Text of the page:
“A thing is a thing, not what is said of that thing.” This motto adorns Riggan Thomson’s mirror in his dressing room. It applies quite well to his personal story as well as the film that documents his attempt to regain recognition and respect. Birdman, directed by Alejandro González Iñárritu, has been receiving a lot of praise lately. Largely all well deserved. Birdman is an experience, a film like no other. It can’t be pigeon holed or put into a neat little box. It just simply is what it is. Which is something both highly entertaining and meaningful. I’m not going to delve too deeply into the film because I don’t want to ruin the experience for anyone else. And also, I think it is a film that is better when the audience simply lets go and enjoys the ride.
The structure of the nearly seamless one long take the film is done in is more than just a gimmick. It serves to fully immerse the audience in the mind of Riggan Thomson (Michael Keaton), a man trying to recapture relevance and respect after he walked away from Hollywood and his superhero franchise 20 years prior. I really enjoyed how the film plays with reality and both Riggan’s, and the audience’s, perception of it. The references to actors like Michael Fassbender, Robert Downey Jr., and Jeremy Renner, as well as their superhero counterparts, were funny. These references, combined with Michael Keaton’s past as the first cinematic Batman, serve to ground the film in our world and make it seem all the more plausible. But then Riggan starts flying around New York and the audience, as well as Riggan, no longer has any idea what is real and what is not anymore. I especially enjoyed the final scene and the look of awe on Emma Stone’s face. I won’t spoil it, but I still don’t know what I think really happened there. Another aspect of the film I loved was the use of language. The dialogue is fast, witty, engaging, and a little vulgar. And always. I especially loved the very beginning when Birdman says “This room smells like balls.” Hahaha.
The cast is all phenomenal, but of course the star, and the one I predict right now will win an Oscar, is Michael Keaton. If he does win I think it will just reaffirm what Birdman has to say in the end about Hollywood and how fickle its adoration is. Michael is captivating right from the beginning, when he is simply floating with his back turned to the camera. It’s hard to pick a stand out scene of his because they are all so excellent. I guess I like his walk through New York in only his underwear. I also really enjoy the transition he goes through in the scene in which Birdman materializes and talks to him. I guess that’s the start of his mental breakdown. It was so powerful, I’ve never seen anything like it.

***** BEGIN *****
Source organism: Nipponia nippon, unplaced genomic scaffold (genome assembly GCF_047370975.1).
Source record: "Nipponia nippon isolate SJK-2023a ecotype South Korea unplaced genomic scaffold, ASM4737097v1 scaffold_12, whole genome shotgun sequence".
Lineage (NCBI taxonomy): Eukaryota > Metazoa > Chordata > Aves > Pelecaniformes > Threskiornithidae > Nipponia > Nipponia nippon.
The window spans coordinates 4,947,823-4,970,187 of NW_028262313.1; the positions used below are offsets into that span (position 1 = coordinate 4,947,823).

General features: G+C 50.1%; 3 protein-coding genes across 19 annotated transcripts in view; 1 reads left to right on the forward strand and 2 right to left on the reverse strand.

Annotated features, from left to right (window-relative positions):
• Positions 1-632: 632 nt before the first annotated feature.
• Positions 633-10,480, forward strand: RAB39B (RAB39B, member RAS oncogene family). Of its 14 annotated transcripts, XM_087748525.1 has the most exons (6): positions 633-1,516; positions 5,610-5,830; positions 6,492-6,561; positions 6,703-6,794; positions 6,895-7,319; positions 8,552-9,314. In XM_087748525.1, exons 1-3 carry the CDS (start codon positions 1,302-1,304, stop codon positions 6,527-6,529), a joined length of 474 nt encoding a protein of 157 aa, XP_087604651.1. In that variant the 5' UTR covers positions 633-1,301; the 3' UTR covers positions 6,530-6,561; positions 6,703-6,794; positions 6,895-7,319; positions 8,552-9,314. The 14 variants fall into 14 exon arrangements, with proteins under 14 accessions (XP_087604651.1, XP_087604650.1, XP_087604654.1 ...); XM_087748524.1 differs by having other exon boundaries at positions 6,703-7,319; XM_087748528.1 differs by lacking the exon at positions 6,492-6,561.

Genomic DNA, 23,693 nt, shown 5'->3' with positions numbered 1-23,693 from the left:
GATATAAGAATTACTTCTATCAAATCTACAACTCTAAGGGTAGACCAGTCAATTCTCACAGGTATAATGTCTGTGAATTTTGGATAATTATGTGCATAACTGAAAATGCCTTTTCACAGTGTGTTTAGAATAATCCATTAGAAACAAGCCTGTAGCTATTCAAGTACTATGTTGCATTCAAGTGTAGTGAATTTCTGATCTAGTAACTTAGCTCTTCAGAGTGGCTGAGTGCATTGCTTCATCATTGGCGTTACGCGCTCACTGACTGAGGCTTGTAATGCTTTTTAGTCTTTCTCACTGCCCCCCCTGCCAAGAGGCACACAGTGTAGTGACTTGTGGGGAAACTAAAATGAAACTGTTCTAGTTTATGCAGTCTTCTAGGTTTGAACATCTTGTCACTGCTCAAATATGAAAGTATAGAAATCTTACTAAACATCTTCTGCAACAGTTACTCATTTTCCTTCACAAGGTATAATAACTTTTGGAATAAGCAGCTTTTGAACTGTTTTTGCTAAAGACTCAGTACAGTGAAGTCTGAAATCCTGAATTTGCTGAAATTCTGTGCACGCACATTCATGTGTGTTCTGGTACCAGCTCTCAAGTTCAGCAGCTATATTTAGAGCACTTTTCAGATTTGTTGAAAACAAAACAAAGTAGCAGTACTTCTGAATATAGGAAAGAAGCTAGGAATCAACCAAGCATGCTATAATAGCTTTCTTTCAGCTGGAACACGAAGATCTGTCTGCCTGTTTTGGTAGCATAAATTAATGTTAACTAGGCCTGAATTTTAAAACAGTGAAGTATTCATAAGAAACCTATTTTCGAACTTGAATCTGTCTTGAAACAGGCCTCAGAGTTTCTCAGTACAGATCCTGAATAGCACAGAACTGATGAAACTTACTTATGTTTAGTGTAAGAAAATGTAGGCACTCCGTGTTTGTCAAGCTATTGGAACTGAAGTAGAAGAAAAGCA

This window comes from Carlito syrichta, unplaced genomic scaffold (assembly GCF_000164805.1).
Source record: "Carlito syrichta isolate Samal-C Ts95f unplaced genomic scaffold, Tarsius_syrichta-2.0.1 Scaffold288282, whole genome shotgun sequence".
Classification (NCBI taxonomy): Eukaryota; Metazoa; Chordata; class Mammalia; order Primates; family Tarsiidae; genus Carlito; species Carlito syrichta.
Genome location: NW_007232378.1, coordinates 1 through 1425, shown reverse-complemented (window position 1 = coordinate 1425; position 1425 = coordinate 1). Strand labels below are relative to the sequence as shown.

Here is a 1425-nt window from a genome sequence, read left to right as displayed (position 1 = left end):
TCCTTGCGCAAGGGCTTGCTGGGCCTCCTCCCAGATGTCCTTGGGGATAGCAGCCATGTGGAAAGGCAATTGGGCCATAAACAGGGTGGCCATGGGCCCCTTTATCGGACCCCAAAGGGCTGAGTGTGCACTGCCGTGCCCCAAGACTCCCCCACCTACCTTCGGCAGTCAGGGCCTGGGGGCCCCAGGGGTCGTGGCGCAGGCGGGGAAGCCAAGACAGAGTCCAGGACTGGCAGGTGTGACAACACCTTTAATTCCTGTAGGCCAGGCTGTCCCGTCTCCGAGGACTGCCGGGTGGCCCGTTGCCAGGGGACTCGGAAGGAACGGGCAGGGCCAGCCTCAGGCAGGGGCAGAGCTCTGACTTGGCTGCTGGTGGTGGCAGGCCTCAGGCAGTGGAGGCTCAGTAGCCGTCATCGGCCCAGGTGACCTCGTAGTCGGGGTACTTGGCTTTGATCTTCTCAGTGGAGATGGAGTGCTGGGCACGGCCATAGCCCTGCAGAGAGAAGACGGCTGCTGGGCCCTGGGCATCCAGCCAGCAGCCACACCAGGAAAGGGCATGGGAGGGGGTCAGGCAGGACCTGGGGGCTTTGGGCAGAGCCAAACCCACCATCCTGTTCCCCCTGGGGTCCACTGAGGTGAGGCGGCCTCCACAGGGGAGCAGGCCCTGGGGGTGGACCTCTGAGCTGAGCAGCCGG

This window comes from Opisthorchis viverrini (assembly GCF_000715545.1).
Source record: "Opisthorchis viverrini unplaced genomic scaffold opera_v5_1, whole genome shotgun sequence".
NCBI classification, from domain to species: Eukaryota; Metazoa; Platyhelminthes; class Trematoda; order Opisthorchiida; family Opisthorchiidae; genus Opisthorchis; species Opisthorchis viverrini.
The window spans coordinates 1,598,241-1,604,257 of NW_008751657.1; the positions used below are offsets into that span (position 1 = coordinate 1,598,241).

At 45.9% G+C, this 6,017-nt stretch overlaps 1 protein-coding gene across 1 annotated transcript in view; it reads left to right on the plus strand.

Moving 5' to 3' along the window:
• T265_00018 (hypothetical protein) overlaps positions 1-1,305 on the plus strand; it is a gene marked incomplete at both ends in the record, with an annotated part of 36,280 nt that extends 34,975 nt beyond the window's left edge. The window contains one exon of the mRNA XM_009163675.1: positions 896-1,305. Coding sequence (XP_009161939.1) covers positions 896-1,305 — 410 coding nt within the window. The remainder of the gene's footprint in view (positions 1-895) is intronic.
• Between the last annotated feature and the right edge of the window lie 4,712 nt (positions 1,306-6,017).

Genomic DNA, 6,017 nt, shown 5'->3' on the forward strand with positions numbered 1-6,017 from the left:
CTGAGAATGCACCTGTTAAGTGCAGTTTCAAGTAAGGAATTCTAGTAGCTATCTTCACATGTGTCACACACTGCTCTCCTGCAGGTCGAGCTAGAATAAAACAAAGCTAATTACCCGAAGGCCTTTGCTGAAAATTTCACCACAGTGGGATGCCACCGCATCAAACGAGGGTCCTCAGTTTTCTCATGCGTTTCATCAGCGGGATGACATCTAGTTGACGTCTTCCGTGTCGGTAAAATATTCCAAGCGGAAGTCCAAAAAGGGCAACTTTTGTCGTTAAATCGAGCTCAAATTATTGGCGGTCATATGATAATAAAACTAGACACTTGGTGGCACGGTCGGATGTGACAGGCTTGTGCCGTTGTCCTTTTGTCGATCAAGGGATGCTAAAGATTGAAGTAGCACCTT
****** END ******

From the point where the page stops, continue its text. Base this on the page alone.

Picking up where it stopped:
One thing about the film, which isn’t really a criticism since it is inevitable, is that the secondary characters (everyone other than Riggan) are underdeveloped. The film is called Birdman after all. The other actors are so good it would have been nice to see more of them and some of their characters feel useless (I’m looking at you, Laura). Other reviewers are singling out Zach Galifanakis for his performance as Jake, Riggan’s lawyer/manager. He is very good and funny. But he didn’t stand out too much to me, he doesn’t have very many lines. The two performances that really stood out to me were 1) Edward Norton and 2) Emma Stone (and Naomi Watts a distant third). Edward Norton has quite a showy part. I think I’ve only ever seen him in Fight Club, in which his character is a loser and social misfit. Here, as Mike, he is extremely charismatic. And even though he is a d-bag (as usual, Star-Lord’s words) he is kind of likeable. In a world where a lot of the characters are in denial of their inadequacies and the world itself is full of BS, Mike is truthful, even if that truth is only evident on the stage. Norton also lends the film a lot of its humor. His scenes with Emma Stone are wonderful, thought provoking. I particularly like when he asks her why Riggan was such a terrible father. And it becomes evident that in fact, he wasn’t all that bad.
Emma plays Riggan’s daughter, Sam. Her character is there to make Riggan feel like a piece of shit. At least during the first half. My favorite scene of hers, one which I found very powerful was when Riggan confronts her for smoking pot. Sam lashes out at him, pushing every button he has. I was entranced by her ferocity. I was also captivated by how large her eyes looked during the entire film. Emma looks quite stunning. I thought her sexual relationship with Mike was a weak point of the film. It seemed kind of unnecessary, but I guess it is just another event that contributes to Riggan’s breakdown although he never discusses it. I also thought Benjamin Kanes, who played the younger version of Birdman, was quite good.
As I watched the film I tried to spot some bird motifs. There were a few that I think I saw, feel free to comment with any that you saw. First, Sam has a tattoo of a bird feather and a few birds flying. When Riggan’s ex-wife visits him in his dressing room for the first time she pulls a bobby pin out of his hair. But it reminded me of the way you would pluck out a feather. Then there is an instance in which half of Riggan’s fake mustache is coming off and resembles a feather. Then near the end the mask Riggan has on his face makes him look like he has a beak.
Overall I think Birdman is a very good movie and I would recommend it to anyone. It is fast paced, imaginative, and highly enjoyable. Micheal Keaton has always been a good actor, but finally he has a true opportunity to shine in the spotlight, thanks to Alejandro González Iñárritu. Michael has always been talented, but now no one will be able to deny it. Like Riggan Thomson, Michael Keaton has done something that will live on forever. 9/10